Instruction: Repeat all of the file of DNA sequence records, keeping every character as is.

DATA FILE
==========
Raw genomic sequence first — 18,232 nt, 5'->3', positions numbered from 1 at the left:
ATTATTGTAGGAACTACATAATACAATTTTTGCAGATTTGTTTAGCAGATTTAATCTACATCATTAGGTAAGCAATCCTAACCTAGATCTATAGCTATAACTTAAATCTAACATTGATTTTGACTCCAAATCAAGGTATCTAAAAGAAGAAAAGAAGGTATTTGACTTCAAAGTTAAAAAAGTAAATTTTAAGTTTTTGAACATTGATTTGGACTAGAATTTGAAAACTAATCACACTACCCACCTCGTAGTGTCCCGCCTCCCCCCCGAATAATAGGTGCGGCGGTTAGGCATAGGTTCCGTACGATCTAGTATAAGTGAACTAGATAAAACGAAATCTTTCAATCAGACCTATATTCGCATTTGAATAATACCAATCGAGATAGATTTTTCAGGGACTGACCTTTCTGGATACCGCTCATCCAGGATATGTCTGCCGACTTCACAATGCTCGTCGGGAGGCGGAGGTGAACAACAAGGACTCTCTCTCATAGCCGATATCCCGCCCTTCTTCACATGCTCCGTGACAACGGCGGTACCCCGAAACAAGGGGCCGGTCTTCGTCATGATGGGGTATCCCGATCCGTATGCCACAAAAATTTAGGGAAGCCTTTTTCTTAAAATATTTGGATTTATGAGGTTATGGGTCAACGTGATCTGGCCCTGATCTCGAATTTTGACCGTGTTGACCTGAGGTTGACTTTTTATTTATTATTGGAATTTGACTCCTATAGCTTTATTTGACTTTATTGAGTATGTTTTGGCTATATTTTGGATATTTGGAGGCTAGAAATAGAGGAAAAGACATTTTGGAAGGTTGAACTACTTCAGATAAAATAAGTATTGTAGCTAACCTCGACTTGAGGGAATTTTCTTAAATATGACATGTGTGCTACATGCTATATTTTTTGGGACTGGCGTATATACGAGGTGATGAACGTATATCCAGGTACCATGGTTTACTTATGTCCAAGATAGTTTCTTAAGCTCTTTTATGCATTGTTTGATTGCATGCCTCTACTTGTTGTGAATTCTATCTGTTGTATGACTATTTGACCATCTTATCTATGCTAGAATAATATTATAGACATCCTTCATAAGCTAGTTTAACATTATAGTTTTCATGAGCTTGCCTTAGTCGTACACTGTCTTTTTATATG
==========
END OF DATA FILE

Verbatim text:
Raw genomic sequence first — 18,232 nt, 5'->3', positions numbered from 1 at the left:
ATTATTGTAGGAACTACATAATACAATTTTTGCAGATTTGTTTAGCAGATTTAATCTACATCATTAGGTAAGCAATCCTAACCTAGATCTATAGCTATAACTTAAATCTAACATTGATTTTGACTCCAAATCAAGGTATCTAAAAGAAGAAAAGAAGGTATTTGACTTCAAAGTTAAAAAAGTAAATTTTAAGTTTTTGAACATTGATTTGGACTAGAATTTGAAAACTAATCACACTACCCACCTCGTAGTGTCCCGCCTCCCCCCCGAATAATAGGTGCGGCGGTTAGGCATAGGTTCCGTACGATCTAGTATAAGTGAACTAGATAAAACGAAATCTTTCAATCAGACCTATATTCGCATTTGAATAATACCAATCGAGATAGATTTTTCAGGGACTGACCTTTCTGGATACCGCTCATCCAGGATATGTCTGCCGACTTCACAATGCTCGTCGGGAGGCGGAGGTGAACAACAAGGACTCTCTCTCATAGCCGATATCCCGCCCTTCTTCACATGCTCCGTGACAACGGCGGTACCCCGAAACAAGGGGCCGGTCTTCGTCATGATGGGGTATCCCGATCCGTATGCCACAAAAATTTAGGGAAGCCTTTTTCTTAAAATATTTGGATTTATGAGGTTATGGGTCAACGTGATCTGGCCCTGATCTCGAATTTTGACCGTGTTGACCTGAGGTTGACTTTTTATTTATTATTGGAATTTGACTCCTATAGCTTTATTTGACTTTATTGAGTATGTTTTGGCTATATTTTGGATATTTGGAGGCTAGAAATAGAGGAAAAGACATTTTGGAAGGTTGAACTACTTCAGATAAAATAAGTATTGTAGCTAACCTCGACTTGAGGGAATTTTCTTAAATATGACATGTGTGCTACATGCTATATTTTTTGGGACTGGCGTATATACGAGGTGATGAACGTATATCCAGGTACCATGGTTTACTTATGTCCAAGATAGTTTCTTAAGCTCTTTTATGCATTGTTTGATTGCATGCCTCTACTTGTTGTGAATTCTATCTGTTGTATGACTATTTGACCATCTTATCTATGCTAGAATAATATTATAGACATCCTTCATAAGCTAGTTTAACATTATAGTTTTCATGAGCTTGCCTTAGTCGTACACTGTCTTTTTATATG